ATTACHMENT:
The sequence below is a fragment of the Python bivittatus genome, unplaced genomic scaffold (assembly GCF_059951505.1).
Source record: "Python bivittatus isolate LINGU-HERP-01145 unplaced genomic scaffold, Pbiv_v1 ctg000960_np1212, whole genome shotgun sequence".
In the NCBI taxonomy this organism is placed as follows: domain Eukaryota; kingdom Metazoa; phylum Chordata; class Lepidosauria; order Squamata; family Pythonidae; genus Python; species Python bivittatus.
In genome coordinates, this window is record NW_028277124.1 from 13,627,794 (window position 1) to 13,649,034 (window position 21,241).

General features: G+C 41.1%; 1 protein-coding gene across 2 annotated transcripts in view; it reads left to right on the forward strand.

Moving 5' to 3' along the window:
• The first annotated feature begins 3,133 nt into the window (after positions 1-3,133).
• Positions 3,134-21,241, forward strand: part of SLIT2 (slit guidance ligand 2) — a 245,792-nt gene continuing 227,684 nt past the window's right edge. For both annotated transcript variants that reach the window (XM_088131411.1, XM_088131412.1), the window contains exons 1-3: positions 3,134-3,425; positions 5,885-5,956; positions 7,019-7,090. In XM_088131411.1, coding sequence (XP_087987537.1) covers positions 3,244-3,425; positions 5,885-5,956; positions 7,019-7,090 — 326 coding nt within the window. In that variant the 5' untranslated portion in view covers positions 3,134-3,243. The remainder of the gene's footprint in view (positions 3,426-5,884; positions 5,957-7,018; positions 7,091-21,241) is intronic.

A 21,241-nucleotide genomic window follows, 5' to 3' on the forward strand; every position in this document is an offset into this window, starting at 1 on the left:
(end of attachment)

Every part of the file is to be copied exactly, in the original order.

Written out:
The sequence below is a fragment of the Python bivittatus genome, unplaced genomic scaffold (assembly GCF_059951505.1).
Source record: "Python bivittatus isolate LINGU-HERP-01145 unplaced genomic scaffold, Pbiv_v1 ctg000960_np1212, whole genome shotgun sequence".
In the NCBI taxonomy this organism is placed as follows: domain Eukaryota; kingdom Metazoa; phylum Chordata; class Lepidosauria; order Squamata; family Pythonidae; genus Python; species Python bivittatus.
In genome coordinates, this window is record NW_028277124.1 from 13,627,794 (window position 1) to 13,649,034 (window position 21,241).

General features: G+C 41.1%; 1 protein-coding gene across 2 annotated transcripts in view; it reads left to right on the forward strand.

Moving 5' to 3' along the window:
• The first annotated feature begins 3,133 nt into the window (after positions 1-3,133).
• Positions 3,134-21,241, forward strand: part of SLIT2 (slit guidance ligand 2) — a 245,792-nt gene continuing 227,684 nt past the window's right edge. For both annotated transcript variants that reach the window (XM_088131411.1, XM_088131412.1), the window contains exons 1-3: positions 3,134-3,425; positions 5,885-5,956; positions 7,019-7,090. In XM_088131411.1, coding sequence (XP_087987537.1) covers positions 3,244-3,425; positions 5,885-5,956; positions 7,019-7,090 — 326 coding nt within the window. In that variant the 5' untranslated portion in view covers positions 3,134-3,243. The remainder of the gene's footprint in view (positions 3,426-5,884; positions 5,957-7,018; positions 7,091-21,241) is intronic.

A 21,241-nucleotide genomic window follows, 5' to 3' on the forward strand; every position in this document is an offset into this window, starting at 1 on the left: